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Chapter 38 : Fusarium Genetics and Pathogenicity
Category: Microbial Genetics and Molecular Biology; Fungi and Fungal Pathogenesis
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Various members of the Fusarium genus are associated with plant diseases and the production of various classes of mycotoxins, with many secondary metabolites still only poorly characterized. The conditionally dispensable chromosome of F. solani appears to contain many pea pathogenicity genes that are important for host range determinants but are dispensable for normal growth in culture. Several well-conserved signal transduction pathways have been studied in some Fusarium species. Mitogen-activated protein kinase (MAPK) genes homologous to the M. grisea PMK1 have been characterized in F. oxysporum (FMK1) and F. graminearum (GPMK1/MAK1). All of the sequenced Fusarium genomes contain multiple copies of genes encoding cutinases, xylanases, polygalacturonases (PG), and other cell wall-degrading enzyme (CWDE) genes, indicating the importance of these hydrolytic enzymes. Fusarium head scab has been linked to deoxynivalenol (DON) in two ways. First there were mechanistic studies conducted by researchers showing that strains that produced more DON were more aggressive than strains that produced nivalenol as an alternative to DON or that produced no trichothecenes whatsoever. Second, in a quantitative trait locus analysis, another group of researchers showed that the cluster of genes responsible for trichothecene biosynthesis was at the heart of the only major quantitative trait locus in a cross between fungal strains that differed in their ability to cause fusarium head scab. Genetics- and genomics-based approaches will certainly further improve our understanding of molecular mechanisms and evolution of Fusarium pathogenesis.
Key Concept Ranking
- Single Nucleotide Polymorphism Analysis
Spore morphology characters used in the identification of Fusarium species. Drawings are idealized and not necessarily to scale. (A through D) Macroconidial shapes. (A) Typical Fusarium macroconidium; the apical cell is on the left, and the basal cell is on the right; (B) slender, straight, almost needle-like macroconidium, e.g., F. avenaceum; (C) macroconidium with dorsoventral curvature, e.g., F. equiseti; (D) macroconidium with the dorsal side more curved than the ventral, e.g., F. crookwellense. (E through H) Macroconidial apical cell shapes; (E) blunt, e.g., F. culmorum; (F) papillate, e.g., F. sambucinum; (G) hooked, e.g., F. lateritium; (H) tapering, e.g., F. equiseti. (I through L) Macroconidial basal cell shapes; (I) Foot shaped, e.g., F. crookwellense; (J) elongated foot shape, e.g., F. longipes; (K) distinctly notched, e.g., F. avenaceum; (L) barely notched, e.g., F. solani. (M through T) Microconidial spore shapes; (M) oval; (N) two-celled oval; (O) three-celled oval; (P) reniform; (Q) obovoid with a truncate base; (R) pyriform; (S) napiform; (T) globose. (U through X) Phialide morphology; (U) monophialides, e.g., F. solani; (V) monophialides, e.g., F. oxysporum; (W) Polyphialides, e.g., F. polyphialidicum; (X) polyphialides, e.g., F. semitectum. (Y and Z) Microconidial chains; (Y) short chains, e.g., F. nygamai; (Z) long chains, e.g., F. verticillioides. (After Leslie and Summerell, 2006 .)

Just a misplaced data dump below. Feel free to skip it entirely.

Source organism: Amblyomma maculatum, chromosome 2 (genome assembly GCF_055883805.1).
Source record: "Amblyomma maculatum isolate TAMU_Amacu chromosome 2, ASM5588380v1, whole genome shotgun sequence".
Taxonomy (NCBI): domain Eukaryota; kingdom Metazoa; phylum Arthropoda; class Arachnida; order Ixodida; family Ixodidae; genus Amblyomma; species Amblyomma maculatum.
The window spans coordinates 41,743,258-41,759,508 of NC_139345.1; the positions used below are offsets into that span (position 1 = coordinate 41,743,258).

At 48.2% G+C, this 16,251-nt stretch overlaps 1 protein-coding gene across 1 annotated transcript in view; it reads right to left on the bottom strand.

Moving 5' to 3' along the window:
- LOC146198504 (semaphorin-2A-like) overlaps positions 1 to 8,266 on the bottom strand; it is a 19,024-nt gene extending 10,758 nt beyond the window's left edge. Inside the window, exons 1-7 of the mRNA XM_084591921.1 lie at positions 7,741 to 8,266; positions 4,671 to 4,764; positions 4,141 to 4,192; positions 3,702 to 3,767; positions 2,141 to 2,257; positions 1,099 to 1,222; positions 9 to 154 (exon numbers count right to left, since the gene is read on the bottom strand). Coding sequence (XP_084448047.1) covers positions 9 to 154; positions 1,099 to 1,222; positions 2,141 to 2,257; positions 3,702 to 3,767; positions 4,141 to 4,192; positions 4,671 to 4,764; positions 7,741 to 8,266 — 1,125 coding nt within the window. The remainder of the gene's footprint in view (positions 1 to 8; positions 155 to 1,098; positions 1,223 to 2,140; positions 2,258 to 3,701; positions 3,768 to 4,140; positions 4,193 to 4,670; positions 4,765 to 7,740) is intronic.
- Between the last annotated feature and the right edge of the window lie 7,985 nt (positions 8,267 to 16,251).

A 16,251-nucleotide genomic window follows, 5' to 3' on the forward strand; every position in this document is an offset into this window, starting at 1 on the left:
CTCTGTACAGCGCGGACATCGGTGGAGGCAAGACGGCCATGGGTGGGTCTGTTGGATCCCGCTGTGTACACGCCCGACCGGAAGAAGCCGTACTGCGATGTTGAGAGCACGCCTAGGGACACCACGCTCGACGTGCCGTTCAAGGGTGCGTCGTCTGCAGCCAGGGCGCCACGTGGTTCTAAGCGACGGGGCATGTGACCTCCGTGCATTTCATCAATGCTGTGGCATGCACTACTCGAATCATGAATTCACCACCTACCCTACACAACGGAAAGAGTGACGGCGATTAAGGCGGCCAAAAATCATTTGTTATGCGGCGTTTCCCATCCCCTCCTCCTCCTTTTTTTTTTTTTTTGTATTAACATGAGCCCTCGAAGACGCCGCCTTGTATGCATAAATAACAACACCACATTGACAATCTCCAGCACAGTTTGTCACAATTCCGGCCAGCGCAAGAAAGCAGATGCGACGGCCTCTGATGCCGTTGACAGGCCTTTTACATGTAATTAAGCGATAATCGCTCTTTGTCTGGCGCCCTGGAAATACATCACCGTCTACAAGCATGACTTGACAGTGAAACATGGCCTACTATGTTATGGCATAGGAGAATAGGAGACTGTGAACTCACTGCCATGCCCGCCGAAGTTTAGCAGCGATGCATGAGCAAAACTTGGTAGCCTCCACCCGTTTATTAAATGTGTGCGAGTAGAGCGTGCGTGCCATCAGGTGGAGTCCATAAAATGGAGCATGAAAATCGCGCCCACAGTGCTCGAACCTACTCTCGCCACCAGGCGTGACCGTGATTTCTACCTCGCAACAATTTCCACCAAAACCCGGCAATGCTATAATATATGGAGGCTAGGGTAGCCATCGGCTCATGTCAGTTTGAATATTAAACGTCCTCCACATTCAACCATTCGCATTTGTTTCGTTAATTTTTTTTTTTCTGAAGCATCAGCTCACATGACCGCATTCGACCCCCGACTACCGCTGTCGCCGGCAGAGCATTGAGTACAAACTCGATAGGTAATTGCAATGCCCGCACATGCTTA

Perithecia, asci, and ascospores of Haematonectria haematococca, Gibberella zeae, and Gibberella moniliformis. (A) Cluster of perithecia of G. zeae on wheat straw; bar = 200 μm. (B) Perithecia of H. haematonectria on carnation leaf pieces from CLA; bar = 200 μm. (C) Perithecium of G. zeae oozing ascospores in a cirrhus; bar = 200 μm. (D) Perithecium of H. haematococca oozing ascospores in a cirrhus; bar = 200 μm. (E) Asci and ascospores of G. zeae, note three-septate ascospores; bar = 25 μm. (F) Asci and ascospores of H. haematococca; bar = 25 μm. (G) Ascospores of G. moniliformis, note one-septate ascospores; bar = 10 μm. (H) Ascospores of H. haematococca; bar = 10 μm. (After Leslie and Summerell, 2006 .)
Chlamydospores of Fusarium species. (A and B) Single, verrucose chlamydospores of F. solani; (C and D) clustered chlamydospores of F. compactum; (E) chain of verrucose chlamydospores of F. compactum; (F) paired, smooth-walled chlamydospores of F. solani; (G) single, verrucose chlamydospore of F. scirpi; (H) paired, verrucose chlamydospores of F. compactum; (I) clustered, smooth-walled chlamydospores of F. scirpi; (J and L) chains of verrucose chlamydospores of F. compactum; (K) chain of verrucose chlamydospores of F. scirpi. Scale bars: panels A through E, 50 μm; panels F through L, 25 μm. (After Leslie and Summerell, 2006 .)
Genome characteristics of four sequenced Fusarium species a
Some of the best-known secondary metabolites produced by Fusarium spp. a
Some virulence factors characterized in Fusarium species